Despite being able to track almost every action your customers make, lead generation is very difficult for B2B companies in comparison to B2C in my opinion. I've seen studies that say "Other" is the biggest reason leads come in the door for B2B organizations. What is that? I read this quote and it couldn't be more true:

“Rather than focus on a single silver lead bullet, understand that B2B lead generation is a composite of unquantifiable activities and behaviors that just work. Basically, even smart people don’t really know where their leads are coming from all the time. A lot of getting “leads” has to do with a lifestyle of consistent marketing efforts, a constant cultivation of industry relationships, and the organic mashup of all kinds of interactions, activities, behaviors, and efforts.”


5/13/2016 12:32:50 AM,
Rachel Beisel replied:

Yes! Fundamentaly, marketing takes a lot of the same approaches across several different industries. The way and speed in which you do it is different depending upon the organization and industry you're in. Hopefully some of these steps below will help you. 

1. Admit when you don't know something. The quickest way to show that you don't know what you're doing is to pretend like you do. 

2. As it relates to number 1, try to figure out a solution before asking a million questions. If you want to annoy an engineer, just ask a question that could be googled and figured out in a matter of seconds. I have a 5 minute rule - if you can't figure it out in 5 minutes, then go ask. 

3. Earn street cred. If you're working in tech, you better know more than just talking the talk. When I started, I learned JavaScript and Ruby. You don't have to be an engineer, but I promise, if you show interest in what you're team is building and in their jobs, you will be able to market your product or service much more easily. It's like attempting to speak French in France. This is true for any industry though. I previously worked in textiles so I went to hosiery technology school (yes it is a thing). After that training, our marketing positioning changed completely. Now that brand is the first in class in it's industry. 

4. Marketing in the tech industry is VERY different depending on the size of your organization. If you'd like to be a specialist in your field, then join a larger organization that has more team members doing specific tasks. If you want to be a generalist, consider joining a startup environment where you learn and execute on just about marketing function.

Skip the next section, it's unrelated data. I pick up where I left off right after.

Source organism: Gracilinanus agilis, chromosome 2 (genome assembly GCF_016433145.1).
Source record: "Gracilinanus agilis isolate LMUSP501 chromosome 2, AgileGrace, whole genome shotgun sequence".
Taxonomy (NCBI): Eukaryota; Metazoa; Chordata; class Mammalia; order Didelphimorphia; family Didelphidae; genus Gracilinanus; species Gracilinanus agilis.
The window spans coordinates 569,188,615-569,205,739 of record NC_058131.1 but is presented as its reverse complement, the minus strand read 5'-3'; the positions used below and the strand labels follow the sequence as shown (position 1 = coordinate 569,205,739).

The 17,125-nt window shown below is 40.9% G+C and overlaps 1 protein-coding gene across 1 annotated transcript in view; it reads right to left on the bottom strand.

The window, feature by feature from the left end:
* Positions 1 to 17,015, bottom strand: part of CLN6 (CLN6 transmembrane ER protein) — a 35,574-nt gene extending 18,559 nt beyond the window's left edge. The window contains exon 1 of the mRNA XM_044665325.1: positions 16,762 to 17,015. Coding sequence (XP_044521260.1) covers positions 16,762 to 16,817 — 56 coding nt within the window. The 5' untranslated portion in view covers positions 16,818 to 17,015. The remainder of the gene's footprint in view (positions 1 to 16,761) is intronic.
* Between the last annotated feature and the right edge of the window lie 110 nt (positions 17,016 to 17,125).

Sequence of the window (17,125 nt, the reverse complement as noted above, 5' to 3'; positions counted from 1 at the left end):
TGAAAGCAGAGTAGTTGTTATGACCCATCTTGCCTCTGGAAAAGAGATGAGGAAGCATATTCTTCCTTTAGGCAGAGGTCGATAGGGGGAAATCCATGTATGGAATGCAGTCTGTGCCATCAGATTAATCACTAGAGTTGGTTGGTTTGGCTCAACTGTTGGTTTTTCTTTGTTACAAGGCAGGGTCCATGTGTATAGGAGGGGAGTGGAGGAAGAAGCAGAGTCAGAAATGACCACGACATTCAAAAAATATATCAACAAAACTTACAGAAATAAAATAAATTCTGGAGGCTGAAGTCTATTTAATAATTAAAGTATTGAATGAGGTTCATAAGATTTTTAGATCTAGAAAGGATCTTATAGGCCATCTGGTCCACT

5. Simply ask someone in the tech industry that you admire if you can have a 30 minute chat with them. That could eventually lead to a shadow day, an internship or even a job if you're eager enough. I've had countless coffees, video chats, and even twitter conversations that 

6. Embrace forever learning. Autodidacts are respected just as much as those with a pedigree. Marketing changes so quickly (as does the technology industry) so you have to be willing to learn and relearn. Demonstrating that you're a lifelong learner will go far with the right technology organization. There are a lot of free and paid courses out there that help you become a technical marketer. There's no excuse - teach yourself even if you don't have the job yet. 

7. Put yourself out there and go network. Just like any industry, there are factions that meet regularly. Go to a hackathon. Participate in a recruiting event. Join a meetup group. There are so many opportunities online and offline to participate in the tech industry. And most of the time it's the marketers who are making the events happen. I've hired several folks who joined one of my events and were on the job hunt. 



5/13/2016 12:12:22 AM,
Rachel Beisel replied:

Two words - software engineers. I always say befriending software engineers makes marketing infinitely more exciting. Any marketing trends I've seen are influenced by what engineers were talking about three years prior. Also, adopting an engineering mindset not only allows you to provide better data-driven decisions, but to work more quickly utilizing the latest technology applications. If I can write and run my own SQL queries, know what is the upcoming change that will affect page rank of my clients' sites, or how to work with Google's latest suite of tools, marketing has just gone from "hand-wavy" to scientific in the approach.